These failures, however, were easily attributed to the ignorance of the guests, and, thinking they had achieved some degree of success, Bouvard and Pecuchet went on to something else. The fruit trees in the garden had done fairly well, so they determined to use their produce from the farm and attempt to find better ways of preserving their food. In this experiment, they almost succeeded in blowing themselves up, but in nothing else. This time the failures were attributed to a lack of knowledge about chemistry; they then began to study that science.

Chemistry quickly led them to an interest in medicine, which they took up in even greater detail. Here again, they were merely confused by the great number of contradictory theories. They practiced this art on some of the local people, much to the anger of M. Vaucorbeil, the local doctor, but the experiment ended when they began imagining that they were themselves suffering from many different ailments. The study, however, had awakened an interest in the secret of life and the universe, and they soon took up geology in an attempt to find out the truth about the world. This pursuit, however, led only to controversy with the cure because their findings apparently contradicted the teachings of the Church.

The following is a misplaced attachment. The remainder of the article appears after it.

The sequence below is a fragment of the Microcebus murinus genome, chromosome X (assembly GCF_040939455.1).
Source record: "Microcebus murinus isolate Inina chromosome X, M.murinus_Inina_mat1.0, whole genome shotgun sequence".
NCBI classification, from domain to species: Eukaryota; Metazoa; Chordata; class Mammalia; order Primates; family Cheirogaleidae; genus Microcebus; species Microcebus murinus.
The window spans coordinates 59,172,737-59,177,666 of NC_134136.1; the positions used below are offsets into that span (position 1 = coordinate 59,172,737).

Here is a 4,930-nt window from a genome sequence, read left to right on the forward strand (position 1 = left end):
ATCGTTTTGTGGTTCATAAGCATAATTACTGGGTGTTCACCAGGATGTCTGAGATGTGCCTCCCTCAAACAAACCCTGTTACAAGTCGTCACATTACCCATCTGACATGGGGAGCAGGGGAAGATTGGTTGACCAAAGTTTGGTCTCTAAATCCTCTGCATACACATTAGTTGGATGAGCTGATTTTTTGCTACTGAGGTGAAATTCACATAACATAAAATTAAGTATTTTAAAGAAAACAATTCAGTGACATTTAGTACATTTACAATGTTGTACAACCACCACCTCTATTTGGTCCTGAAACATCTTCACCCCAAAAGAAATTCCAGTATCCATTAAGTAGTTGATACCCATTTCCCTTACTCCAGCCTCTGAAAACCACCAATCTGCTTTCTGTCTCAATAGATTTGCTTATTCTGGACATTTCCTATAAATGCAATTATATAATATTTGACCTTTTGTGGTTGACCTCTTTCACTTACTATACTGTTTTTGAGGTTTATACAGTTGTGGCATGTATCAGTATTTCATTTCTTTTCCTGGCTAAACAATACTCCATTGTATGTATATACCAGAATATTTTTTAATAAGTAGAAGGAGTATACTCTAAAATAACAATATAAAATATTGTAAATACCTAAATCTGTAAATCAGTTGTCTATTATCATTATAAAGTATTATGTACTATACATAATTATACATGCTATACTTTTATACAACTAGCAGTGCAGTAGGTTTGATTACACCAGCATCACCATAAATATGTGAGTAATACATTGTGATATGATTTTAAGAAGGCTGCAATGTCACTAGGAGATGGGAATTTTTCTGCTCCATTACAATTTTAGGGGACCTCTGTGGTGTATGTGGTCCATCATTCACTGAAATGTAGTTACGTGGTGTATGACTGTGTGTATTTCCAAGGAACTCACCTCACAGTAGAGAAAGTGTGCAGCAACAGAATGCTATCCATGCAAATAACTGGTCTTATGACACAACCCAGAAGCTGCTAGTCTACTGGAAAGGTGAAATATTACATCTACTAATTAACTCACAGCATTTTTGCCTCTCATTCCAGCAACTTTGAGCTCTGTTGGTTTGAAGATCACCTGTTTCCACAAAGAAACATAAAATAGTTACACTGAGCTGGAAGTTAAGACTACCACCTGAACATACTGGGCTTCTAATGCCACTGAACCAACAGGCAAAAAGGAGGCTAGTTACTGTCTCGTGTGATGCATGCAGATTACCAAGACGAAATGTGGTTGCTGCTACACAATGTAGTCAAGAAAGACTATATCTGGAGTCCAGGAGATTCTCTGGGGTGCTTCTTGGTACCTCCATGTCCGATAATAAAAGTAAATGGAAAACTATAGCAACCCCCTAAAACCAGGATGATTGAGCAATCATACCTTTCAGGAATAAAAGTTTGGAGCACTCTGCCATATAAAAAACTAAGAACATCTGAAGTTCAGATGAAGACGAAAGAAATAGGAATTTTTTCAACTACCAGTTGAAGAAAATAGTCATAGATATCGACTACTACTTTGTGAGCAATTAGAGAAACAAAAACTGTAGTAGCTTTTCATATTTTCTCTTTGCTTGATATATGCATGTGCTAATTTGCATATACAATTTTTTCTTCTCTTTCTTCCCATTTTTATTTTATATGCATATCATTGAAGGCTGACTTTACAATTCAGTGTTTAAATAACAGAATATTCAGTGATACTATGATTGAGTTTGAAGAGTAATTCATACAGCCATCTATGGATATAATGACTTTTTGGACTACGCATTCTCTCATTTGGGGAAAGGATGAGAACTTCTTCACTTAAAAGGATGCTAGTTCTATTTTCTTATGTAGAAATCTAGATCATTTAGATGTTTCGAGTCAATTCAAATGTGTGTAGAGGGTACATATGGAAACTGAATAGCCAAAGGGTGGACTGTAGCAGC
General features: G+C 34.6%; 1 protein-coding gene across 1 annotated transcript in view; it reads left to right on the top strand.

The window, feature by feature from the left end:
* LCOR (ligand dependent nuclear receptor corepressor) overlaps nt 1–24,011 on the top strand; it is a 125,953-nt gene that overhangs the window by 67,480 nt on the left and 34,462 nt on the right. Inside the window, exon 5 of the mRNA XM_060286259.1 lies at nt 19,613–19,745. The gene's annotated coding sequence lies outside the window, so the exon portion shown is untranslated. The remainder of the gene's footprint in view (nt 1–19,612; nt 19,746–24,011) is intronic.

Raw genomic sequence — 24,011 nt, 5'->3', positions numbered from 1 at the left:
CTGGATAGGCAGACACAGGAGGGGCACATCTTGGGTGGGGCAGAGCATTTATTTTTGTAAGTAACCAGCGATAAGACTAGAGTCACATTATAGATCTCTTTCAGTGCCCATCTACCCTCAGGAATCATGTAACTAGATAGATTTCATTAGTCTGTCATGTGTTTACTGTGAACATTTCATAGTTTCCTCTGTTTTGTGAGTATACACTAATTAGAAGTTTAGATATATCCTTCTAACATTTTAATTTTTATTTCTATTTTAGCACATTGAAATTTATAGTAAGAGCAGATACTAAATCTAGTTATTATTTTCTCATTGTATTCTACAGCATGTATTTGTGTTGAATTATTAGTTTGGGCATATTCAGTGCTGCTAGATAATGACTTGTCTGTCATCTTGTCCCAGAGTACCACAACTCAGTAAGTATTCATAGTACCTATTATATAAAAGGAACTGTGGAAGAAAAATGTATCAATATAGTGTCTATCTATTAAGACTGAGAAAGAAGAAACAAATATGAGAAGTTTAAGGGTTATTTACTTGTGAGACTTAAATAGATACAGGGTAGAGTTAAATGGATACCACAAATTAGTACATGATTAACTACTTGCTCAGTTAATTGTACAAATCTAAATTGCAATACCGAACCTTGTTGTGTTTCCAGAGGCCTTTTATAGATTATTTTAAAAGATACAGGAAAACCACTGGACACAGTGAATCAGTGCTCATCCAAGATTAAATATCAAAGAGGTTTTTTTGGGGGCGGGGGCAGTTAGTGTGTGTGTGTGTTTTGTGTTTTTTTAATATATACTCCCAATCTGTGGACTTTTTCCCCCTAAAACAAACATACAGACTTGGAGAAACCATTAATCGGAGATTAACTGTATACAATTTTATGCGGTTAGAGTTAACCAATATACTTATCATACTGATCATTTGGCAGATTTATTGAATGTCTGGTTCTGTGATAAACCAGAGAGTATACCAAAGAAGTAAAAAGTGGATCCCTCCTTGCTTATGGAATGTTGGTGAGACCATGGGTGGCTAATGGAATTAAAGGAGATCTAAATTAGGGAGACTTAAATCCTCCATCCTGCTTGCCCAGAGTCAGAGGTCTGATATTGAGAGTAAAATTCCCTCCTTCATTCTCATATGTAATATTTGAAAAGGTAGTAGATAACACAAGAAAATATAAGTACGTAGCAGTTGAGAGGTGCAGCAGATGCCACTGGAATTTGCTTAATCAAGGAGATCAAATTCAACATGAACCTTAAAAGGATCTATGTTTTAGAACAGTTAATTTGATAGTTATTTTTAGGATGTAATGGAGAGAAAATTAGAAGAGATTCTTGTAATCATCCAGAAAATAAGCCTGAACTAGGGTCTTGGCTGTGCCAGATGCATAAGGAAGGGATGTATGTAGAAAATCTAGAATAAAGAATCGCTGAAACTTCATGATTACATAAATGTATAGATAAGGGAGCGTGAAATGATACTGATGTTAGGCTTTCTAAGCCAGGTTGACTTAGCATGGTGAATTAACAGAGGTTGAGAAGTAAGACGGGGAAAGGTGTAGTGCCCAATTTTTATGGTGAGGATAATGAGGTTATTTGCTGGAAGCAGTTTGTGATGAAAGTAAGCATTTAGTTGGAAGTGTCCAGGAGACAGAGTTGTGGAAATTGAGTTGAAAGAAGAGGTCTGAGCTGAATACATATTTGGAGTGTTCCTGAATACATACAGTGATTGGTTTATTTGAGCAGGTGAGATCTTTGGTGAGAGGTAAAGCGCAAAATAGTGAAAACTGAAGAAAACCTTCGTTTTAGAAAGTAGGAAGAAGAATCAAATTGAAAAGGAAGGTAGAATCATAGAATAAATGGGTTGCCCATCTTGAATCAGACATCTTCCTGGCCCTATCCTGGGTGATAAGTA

Within six months, geology had led them into a study of archaeology, and soon they had turned their home into a museum, filling it with all the great treasures they had discovered in the neighborhood. Their neighbors again came to see what was being done, but none appreciated their efforts to the extent that Bouvard and Pecuchet thought they should have; however, they were not to be daunted. Their interest in ancient objects led to an interest in the people, but they soon realized they could not understand people without knowing something of psychology. In an attempt to learn this science, they began reading historical romances. From this point, they proceeded through various types of literature, including drama, and soon they began acting out certain plays for their own amusement. Again the villagers became interested in the doings of Bouvard and Pecuchet, and it was in this connection that Bouvard developed a romantic interest in Madame Bordin.